Explaining her decision to work in empowerment and development, and the connection between land and economics, Dolny often makes reference to her parents. Both were World War II refugees; her father was Polish and her mother hails from what was then Czechoslovakia. Her folks were ‘salt of the earth’ types, she says, and could have become very different people, were it not for their class positions . While her mother, who had greater class mobility because she finished school later on in life , became a nurse in England, her father was a factory worker.
“Although my dad worked in a factory, he was very inventive and always practical. In a different society he could have been an engineer. When growing up we heard stories of their lives during the war. Given my parents’ upbringing, I am not surprised that I wanted to go into an enabling environment,” she says.
“In my gap year I travelled to Zambia. I had to come via South Africa, and eventually, after completing my studies, I ended up in Mozambique.”
Dolny’s passion for and interest in land issues was sparked in part by a friend’s father, who owned a dairy farm. She also remembers wanting to study something ‘practical’ instead of philosophy. She enrolled in agricultural economics at Reading University in the United Kingdom, as conventional wisdom at the time dictated that “because you were a girl”, it was advisable to “read economics, rather than science”.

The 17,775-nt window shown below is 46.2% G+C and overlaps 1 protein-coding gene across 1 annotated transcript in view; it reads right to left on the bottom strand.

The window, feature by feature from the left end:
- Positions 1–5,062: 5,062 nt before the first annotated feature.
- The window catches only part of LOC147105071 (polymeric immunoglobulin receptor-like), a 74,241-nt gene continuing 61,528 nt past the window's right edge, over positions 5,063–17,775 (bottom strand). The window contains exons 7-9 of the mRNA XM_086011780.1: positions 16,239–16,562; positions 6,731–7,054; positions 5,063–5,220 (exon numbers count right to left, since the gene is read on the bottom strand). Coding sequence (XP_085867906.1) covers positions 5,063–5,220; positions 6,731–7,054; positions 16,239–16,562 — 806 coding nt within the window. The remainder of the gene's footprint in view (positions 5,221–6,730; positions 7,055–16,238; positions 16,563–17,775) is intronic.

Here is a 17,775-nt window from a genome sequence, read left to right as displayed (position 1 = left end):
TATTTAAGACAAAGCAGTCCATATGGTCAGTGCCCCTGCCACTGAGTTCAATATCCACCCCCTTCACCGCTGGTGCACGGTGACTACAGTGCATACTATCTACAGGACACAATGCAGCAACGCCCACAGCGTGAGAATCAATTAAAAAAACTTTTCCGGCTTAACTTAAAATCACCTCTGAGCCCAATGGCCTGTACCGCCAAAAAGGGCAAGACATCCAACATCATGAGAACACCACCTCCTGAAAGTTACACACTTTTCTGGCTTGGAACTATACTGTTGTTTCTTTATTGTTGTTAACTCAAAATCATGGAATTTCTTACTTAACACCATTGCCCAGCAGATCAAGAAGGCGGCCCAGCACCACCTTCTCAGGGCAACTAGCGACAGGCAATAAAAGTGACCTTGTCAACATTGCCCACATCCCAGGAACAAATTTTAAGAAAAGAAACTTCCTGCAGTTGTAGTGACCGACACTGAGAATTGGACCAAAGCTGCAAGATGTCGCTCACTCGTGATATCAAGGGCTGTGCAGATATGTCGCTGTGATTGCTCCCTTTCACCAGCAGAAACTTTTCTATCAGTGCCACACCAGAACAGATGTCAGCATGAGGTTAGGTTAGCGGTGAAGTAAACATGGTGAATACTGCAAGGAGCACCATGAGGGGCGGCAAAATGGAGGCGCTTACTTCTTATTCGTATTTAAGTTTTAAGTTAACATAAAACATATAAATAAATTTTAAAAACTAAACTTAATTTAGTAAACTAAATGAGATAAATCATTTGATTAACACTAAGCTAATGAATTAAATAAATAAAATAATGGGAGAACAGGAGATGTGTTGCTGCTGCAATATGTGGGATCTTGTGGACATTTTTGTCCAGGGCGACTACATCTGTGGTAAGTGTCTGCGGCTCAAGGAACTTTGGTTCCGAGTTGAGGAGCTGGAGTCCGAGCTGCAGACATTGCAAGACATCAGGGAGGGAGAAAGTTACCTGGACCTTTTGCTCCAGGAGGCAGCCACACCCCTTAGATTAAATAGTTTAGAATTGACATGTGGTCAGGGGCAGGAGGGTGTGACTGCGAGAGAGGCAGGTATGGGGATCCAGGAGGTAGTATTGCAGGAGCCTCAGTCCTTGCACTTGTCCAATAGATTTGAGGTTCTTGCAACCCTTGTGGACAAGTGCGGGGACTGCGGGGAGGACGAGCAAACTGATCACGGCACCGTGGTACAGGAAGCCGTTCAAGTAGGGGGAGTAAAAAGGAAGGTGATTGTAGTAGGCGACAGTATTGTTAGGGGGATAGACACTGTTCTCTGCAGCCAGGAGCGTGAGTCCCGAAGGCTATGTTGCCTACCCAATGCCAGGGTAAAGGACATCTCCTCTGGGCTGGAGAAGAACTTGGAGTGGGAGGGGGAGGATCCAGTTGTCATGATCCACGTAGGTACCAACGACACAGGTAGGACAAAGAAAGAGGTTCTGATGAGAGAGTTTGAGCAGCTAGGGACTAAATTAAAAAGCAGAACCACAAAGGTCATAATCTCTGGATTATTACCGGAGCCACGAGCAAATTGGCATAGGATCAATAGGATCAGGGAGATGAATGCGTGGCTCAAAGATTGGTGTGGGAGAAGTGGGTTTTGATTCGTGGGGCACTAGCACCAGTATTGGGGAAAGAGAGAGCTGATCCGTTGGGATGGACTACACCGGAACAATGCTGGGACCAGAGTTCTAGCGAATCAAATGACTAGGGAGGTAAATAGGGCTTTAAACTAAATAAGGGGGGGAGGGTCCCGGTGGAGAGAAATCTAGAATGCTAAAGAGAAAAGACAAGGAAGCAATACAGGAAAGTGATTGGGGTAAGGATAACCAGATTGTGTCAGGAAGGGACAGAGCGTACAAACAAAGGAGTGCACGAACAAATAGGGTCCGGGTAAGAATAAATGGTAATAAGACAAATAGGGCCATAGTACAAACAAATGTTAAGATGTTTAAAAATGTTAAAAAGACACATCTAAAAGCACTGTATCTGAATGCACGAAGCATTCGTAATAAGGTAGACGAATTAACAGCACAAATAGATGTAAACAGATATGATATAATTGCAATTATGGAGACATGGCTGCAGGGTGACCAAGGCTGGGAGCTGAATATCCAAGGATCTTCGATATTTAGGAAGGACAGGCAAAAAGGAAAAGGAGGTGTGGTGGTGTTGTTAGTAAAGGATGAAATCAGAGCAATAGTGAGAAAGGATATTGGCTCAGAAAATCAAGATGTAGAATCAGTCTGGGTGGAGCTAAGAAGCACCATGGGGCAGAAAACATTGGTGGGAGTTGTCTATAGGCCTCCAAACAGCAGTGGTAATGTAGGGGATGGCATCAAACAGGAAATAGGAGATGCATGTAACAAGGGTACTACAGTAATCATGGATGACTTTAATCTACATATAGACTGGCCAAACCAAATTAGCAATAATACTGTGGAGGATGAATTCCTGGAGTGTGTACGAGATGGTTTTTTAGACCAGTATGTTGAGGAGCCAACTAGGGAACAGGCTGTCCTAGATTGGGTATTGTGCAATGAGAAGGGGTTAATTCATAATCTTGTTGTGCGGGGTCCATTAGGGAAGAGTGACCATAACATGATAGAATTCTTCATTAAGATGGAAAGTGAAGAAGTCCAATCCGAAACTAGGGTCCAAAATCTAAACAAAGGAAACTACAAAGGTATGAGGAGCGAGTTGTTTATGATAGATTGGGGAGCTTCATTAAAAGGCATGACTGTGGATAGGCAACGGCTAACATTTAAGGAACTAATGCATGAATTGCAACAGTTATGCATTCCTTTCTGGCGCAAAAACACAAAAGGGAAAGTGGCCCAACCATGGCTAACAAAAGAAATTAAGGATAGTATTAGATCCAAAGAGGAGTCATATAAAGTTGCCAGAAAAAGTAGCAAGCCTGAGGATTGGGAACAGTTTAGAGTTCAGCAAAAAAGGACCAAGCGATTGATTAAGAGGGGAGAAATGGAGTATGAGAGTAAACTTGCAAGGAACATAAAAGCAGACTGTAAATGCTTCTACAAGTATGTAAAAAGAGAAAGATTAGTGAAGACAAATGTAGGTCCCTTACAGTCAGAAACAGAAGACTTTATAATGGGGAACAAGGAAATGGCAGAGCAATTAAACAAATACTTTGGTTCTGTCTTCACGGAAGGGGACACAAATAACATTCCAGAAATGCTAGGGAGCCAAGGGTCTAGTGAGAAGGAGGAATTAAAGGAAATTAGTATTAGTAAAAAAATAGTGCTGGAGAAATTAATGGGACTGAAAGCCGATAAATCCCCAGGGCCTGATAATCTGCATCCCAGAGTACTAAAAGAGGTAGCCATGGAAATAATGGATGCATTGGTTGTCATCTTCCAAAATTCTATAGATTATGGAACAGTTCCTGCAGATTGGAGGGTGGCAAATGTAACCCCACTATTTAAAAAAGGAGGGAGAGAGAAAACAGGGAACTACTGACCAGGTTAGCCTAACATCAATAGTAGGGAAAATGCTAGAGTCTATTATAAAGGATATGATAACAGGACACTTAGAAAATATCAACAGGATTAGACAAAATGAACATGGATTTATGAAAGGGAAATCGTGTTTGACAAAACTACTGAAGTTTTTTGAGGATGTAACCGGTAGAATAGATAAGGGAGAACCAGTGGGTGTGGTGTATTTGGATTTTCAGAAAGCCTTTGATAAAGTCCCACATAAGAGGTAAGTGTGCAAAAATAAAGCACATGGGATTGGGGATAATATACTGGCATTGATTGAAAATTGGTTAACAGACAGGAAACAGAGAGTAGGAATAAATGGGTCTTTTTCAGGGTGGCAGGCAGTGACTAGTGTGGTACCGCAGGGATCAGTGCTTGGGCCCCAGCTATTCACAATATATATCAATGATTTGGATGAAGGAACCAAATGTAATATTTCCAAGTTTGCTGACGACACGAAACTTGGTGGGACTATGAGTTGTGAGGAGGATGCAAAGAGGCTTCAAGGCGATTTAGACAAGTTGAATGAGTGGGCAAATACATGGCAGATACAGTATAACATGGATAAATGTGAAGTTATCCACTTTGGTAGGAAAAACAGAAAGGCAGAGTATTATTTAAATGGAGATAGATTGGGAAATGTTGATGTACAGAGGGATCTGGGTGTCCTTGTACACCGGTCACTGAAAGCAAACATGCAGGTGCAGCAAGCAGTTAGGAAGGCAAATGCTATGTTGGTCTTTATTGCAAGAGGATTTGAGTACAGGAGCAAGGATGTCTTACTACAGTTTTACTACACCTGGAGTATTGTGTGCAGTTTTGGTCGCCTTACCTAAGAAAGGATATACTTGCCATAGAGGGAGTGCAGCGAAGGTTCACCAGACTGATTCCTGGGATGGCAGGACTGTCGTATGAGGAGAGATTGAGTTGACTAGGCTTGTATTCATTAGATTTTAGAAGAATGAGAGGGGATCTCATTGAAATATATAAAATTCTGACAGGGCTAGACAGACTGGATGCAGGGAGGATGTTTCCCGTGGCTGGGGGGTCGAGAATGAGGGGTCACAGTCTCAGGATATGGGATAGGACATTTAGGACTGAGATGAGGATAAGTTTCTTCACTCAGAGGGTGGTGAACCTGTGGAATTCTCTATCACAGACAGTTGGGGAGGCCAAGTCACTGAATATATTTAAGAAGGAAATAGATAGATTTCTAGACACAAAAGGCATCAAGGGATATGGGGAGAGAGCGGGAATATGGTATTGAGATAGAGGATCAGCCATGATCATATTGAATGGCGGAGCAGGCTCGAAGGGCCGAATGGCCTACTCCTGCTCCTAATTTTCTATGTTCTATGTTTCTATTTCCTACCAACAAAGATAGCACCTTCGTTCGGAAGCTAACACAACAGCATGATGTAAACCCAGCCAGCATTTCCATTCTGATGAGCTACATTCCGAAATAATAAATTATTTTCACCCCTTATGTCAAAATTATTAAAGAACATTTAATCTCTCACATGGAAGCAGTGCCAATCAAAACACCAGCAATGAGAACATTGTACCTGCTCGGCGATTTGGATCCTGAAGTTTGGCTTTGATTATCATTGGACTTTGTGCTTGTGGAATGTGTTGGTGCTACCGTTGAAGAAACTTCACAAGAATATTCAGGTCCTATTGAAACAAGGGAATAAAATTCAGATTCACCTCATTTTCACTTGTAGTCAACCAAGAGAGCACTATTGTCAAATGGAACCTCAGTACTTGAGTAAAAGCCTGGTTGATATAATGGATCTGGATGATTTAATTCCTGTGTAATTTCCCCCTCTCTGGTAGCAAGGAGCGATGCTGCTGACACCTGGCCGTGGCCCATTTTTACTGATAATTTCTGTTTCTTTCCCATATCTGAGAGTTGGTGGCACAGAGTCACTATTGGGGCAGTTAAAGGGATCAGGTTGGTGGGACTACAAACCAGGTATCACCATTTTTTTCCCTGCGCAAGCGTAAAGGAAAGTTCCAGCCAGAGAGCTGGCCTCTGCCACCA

Shortly after Mozambique won its independence in 1975, Dolny found herself designing a bookkeeping system.
“When [The Mozambique Liberation Front] Frelimo took power in the 70s it was a very powerful time. It was a time of barefoot doctors doing stints in villages among the rural masses. I remember, at that time, my first task was designing an accounting system for people who had just come off a literacy course. Then we could dream,” she says, smiling.
As an agrarian economist in Mozambique’s Ministry of Agriculture, Dolny worked with farming cooperatives on development planning and bookkeeping from 1976 to 1981. She then joined a Canadian non-profit organization called Cuso (Canadian University Service Overseas), which supported development projects in Mozambique.
Dolny has traversed both the public and private sector as an economist, banker, empowerment specialist and currently as an executive coach. However, the thread that runs through her work over the years is a belief in the need to build and develop strong and ethical leadership in public and private institutions.
“The fish rots from the head,” she says, stressing the importance of developing and harnessing credible, quality and capable leaders.
As a member of Comensa, and with a string of degrees (including an MBA and a Master’s in professional coaching) under her belt, Dolny is at the cutting edge of her industry on the continent.
Asked to explain the difference between coaching and mentoring, she says, “Coaching is customized learning. Mentoring is about cloning little mini-mes.” Coaching, she continues, allows her to develop systems that are uniquely tailored to the individual.
In the November edition of FORBES Woman
Africa, Dolny will be debuting as a regular columnist, offering insights into how to navigate corporate culture and architecture across the African continent.
Get the best of Forbes Africa sent straight to your inbox with the latest insights and inspiration from experts across the continent. Sign up here.